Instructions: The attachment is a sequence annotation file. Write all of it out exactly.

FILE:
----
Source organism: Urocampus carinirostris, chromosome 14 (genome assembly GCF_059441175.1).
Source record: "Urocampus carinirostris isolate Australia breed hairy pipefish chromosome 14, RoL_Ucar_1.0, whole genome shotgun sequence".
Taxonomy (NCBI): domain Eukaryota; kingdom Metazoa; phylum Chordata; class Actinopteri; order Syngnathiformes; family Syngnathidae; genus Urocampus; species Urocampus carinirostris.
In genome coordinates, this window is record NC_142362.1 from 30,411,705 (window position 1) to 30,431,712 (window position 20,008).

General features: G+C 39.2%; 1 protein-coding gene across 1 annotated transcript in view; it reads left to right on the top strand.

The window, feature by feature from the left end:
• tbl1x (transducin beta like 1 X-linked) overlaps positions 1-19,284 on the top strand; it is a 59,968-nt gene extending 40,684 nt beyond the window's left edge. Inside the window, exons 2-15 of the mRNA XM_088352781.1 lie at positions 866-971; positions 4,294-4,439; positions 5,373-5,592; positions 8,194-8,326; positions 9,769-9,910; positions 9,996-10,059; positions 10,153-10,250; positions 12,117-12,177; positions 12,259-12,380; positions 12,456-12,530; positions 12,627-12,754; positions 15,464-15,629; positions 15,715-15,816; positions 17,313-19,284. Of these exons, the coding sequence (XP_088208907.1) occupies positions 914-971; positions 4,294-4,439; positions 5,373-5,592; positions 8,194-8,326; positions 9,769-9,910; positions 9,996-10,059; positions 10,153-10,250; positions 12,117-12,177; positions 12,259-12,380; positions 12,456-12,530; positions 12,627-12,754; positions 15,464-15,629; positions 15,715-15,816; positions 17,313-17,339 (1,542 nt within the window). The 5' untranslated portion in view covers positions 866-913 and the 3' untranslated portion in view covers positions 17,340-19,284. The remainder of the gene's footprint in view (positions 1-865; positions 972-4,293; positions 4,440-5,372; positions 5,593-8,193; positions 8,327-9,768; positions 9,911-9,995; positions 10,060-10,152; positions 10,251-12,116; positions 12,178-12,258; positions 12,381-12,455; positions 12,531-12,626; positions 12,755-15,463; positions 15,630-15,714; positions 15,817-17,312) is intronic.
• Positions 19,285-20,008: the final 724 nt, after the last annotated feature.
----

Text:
Source organism: Urocampus carinirostris, chromosome 14 (genome assembly GCF_059441175.1).
Source record: "Urocampus carinirostris isolate Australia breed hairy pipefish chromosome 14, RoL_Ucar_1.0, whole genome shotgun sequence".
Taxonomy (NCBI): domain Eukaryota; kingdom Metazoa; phylum Chordata; class Actinopteri; order Syngnathiformes; family Syngnathidae; genus Urocampus; species Urocampus carinirostris.
In genome coordinates, this window is record NC_142362.1 from 30,411,705 (window position 1) to 30,431,712 (window position 20,008).

General features: G+C 39.2%; 1 protein-coding gene across 1 annotated transcript in view; it reads left to right on the top strand.

The window, feature by feature from the left end:
• tbl1x (transducin beta like 1 X-linked) overlaps positions 1-19,284 on the top strand; it is a 59,968-nt gene extending 40,684 nt beyond the window's left edge. Inside the window, exons 2-15 of the mRNA XM_088352781.1 lie at positions 866-971; positions 4,294-4,439; positions 5,373-5,592; positions 8,194-8,326; positions 9,769-9,910; positions 9,996-10,059; positions 10,153-10,250; positions 12,117-12,177; positions 12,259-12,380; positions 12,456-12,530; positions 12,627-12,754; positions 15,464-15,629; positions 15,715-15,816; positions 17,313-19,284. Of these exons, the coding sequence (XP_088208907.1) occupies positions 914-971; positions 4,294-4,439; positions 5,373-5,592; positions 8,194-8,326; positions 9,769-9,910; positions 9,996-10,059; positions 10,153-10,250; positions 12,117-12,177; positions 12,259-12,380; positions 12,456-12,530; positions 12,627-12,754; positions 15,464-15,629; positions 15,715-15,816; positions 17,313-17,339 (1,542 nt within the window). The 5' untranslated portion in view covers positions 866-913 and the 3' untranslated portion in view covers positions 17,340-19,284. The remainder of the gene's footprint in view (positions 1-865; positions 972-4,293; positions 4,440-5,372; positions 5,593-8,193; positions 8,327-9,768; positions 9,911-9,995; positions 10,060-10,152; positions 10,251-12,116; positions 12,178-12,258; positions 12,381-12,455; positions 12,531-12,626; positions 12,755-15,463; positions 15,630-15,714; positions 15,817-17,312) is intronic.
• Positions 19,285-20,008: the final 724 nt, after the last annotated feature.